United States of America, Appellee, v. Steven D. Moran, Appellant, 214 F.3d 950 (8th Cir. 2000)Annotate this Case
On Appeal from the United States District Court for the District of Nebraska.
Before Richard S. Arnold, Heaney, and Loken, Circuit Judges.
Richard S. Arnold, Circuit Judge.
Steven D. Moran has been convicted on his conditional plea of guilty to one count of being a felon in possession of explosives, in violation of 18 U.S.C. 842(i). The defendant was sentenced to imprisonment for two years and eight months, to be followed by a three-year term of supervised release. Before entering his plea, Moran had filed a motion to suppress evidence, including dynamite, a blasting cap, and drugs. The District Court,1 acting on the recommendation of a United States Magistrate Judge,2 denied the motion to suppress, following which Mr. Moran pleaded guilty but reserved the right to appeal on the suppression issue. After considering the briefs and hearing oral argument, we affirm.
Both the Magistrate Judge and the District Judge have written thorough opinions in this case. We have little to add. The dynamite and other objects in question were found during the search of a trailer home belonging to Margaret Johnson. Ms. Johnson, anxious to defend herself against a charge, made by another woman, that she kept drugs at her home, had invited two police officers to search the trailer. When the officers came in, the defendant was sitting in the living room. The officers explained to him that Ms. Johnson had given consent for the search, and they then proceeded to make their search. In the bedroom shared by Ms. Johnson and Mr. Moran, the officers found a plastic bag of marijuana. Ms. Johnson denied that the bag belonged to her. She told the officers that some of the items in the bedroom did not belong to her, but to the defendant. The officers continued their search. On an upper shelf in the bedroom closet, in a jumble of boxes, tins, and bags belonging, as it turned out, partly to Ms. Johnson and partly to Mr. Moran, the officers located a particular tin box. In that box they found what they believed to be a bomb made of dynamite, wires, and .9 mm. shells. During all this time, Mr. Moran remained in the living room and offered no objection to the search.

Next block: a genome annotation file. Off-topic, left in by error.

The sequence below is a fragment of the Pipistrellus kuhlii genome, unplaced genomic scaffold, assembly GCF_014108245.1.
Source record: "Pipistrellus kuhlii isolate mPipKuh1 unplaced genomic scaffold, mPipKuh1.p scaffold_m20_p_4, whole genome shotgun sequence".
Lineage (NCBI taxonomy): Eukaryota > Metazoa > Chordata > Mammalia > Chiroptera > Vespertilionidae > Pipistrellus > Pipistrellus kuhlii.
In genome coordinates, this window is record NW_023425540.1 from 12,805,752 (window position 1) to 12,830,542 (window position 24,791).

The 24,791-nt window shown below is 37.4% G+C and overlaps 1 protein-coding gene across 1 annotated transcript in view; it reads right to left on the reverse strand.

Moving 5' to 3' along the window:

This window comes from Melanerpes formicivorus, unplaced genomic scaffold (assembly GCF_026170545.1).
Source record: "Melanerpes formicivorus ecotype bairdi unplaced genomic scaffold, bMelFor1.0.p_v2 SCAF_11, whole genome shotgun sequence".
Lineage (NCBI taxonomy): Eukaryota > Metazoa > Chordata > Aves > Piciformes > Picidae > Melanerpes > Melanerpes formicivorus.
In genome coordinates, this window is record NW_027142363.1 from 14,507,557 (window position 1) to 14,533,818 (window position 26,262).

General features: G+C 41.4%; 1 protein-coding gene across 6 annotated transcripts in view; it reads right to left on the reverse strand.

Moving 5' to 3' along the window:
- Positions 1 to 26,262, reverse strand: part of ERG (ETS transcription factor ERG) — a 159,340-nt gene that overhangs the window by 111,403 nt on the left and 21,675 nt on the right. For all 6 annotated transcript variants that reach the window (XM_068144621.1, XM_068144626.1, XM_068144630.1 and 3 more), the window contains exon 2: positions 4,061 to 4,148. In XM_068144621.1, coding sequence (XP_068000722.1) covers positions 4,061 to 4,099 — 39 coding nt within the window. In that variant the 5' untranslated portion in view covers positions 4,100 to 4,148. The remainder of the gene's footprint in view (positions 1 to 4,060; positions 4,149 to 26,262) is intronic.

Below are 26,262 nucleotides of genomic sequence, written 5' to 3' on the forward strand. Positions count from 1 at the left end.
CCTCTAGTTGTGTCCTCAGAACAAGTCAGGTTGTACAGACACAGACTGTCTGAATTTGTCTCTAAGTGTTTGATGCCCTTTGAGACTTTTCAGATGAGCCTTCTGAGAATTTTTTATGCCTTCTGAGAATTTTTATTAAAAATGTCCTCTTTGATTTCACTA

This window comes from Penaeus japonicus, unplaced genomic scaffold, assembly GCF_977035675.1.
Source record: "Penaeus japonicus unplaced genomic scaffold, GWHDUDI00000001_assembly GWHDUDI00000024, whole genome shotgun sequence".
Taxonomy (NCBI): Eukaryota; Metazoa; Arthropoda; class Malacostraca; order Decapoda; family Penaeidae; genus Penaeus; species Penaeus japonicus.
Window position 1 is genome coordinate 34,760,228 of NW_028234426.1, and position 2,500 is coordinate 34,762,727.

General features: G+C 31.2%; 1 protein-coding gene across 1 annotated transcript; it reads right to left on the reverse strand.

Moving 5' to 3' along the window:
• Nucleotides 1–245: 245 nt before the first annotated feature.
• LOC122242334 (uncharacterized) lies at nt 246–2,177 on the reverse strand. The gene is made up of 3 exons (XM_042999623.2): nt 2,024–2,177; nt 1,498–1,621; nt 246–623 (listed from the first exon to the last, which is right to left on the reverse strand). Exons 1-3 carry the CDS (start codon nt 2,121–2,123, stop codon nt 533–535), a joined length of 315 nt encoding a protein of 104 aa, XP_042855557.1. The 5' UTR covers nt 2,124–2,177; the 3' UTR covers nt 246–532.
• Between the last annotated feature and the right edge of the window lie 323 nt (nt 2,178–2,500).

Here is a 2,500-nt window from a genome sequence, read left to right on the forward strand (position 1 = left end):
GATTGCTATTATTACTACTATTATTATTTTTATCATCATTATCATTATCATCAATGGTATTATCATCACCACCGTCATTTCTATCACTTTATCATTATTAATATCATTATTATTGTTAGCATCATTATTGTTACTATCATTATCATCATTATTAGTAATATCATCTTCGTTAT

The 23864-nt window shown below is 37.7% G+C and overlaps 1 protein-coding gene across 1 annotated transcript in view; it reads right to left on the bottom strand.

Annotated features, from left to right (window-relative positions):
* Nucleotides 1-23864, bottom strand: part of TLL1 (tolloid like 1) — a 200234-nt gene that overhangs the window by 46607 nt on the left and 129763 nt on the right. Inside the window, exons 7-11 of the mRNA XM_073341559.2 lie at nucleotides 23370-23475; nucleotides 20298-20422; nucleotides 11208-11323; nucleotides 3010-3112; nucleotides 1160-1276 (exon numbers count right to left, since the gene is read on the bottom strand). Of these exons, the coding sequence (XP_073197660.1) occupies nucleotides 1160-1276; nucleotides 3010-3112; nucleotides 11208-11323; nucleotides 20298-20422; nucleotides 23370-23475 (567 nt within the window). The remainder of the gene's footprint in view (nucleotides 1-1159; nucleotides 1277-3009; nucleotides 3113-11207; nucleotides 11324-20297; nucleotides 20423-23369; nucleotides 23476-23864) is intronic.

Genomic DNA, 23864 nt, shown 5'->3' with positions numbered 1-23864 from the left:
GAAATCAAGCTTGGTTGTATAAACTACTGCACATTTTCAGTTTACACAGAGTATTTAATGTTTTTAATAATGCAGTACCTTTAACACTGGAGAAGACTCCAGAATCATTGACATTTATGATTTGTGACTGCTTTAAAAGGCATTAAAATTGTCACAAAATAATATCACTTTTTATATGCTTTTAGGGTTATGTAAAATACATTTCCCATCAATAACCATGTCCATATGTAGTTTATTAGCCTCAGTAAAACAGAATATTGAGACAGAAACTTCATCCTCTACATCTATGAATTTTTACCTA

On appeal, Mr. Moran argues that the officers had no good reason to believe that Ms. Johnson had authority to consent to the search of his tin box in the closet of the shared bedroom. He also argues that the apparent-authority doctrine is not applicable because the officers had no reason to think that the tin box belonged to Ms. Johnson. We deem it unnecessary to pursue the intricacies of property and agency law. The question is whether the search was "unreasonable" within the meaning of the Fourth Amendment, and we are convinced that it was not. It is not disputed that Ms. Johnson freely gave consent, and that she owned the house trailer, including the bedroom. The tin box was not identified in any way as belonging to Mr. Moran, nor did Mr. Moran attempt to limit Ms. Johnson's consent to her own personal property. It was reasonable, as that term is used in Fourth Amendment law, for the officers to think that the tin box was within the consent that Ms. Johnson had given. It was also reasonable for the officers to think that Ms. Johnson had authority not only over the premises, as real estate, but also over all of their contents not obviously belonging to someone else. To put it another way, when Mr. Moran placed his possessions among those of Ms. Johnson in a home owned by her, without segregating or labeling them in a clear way, he assumed the risk that someone acting under authority granted by Ms. Johnson would, without deliberately intending to do so, gain knowledge about his own possessions. See Illinois v. Rodriguez, 497 U.S. 177, 188 (1990).
The judgment is affirmed.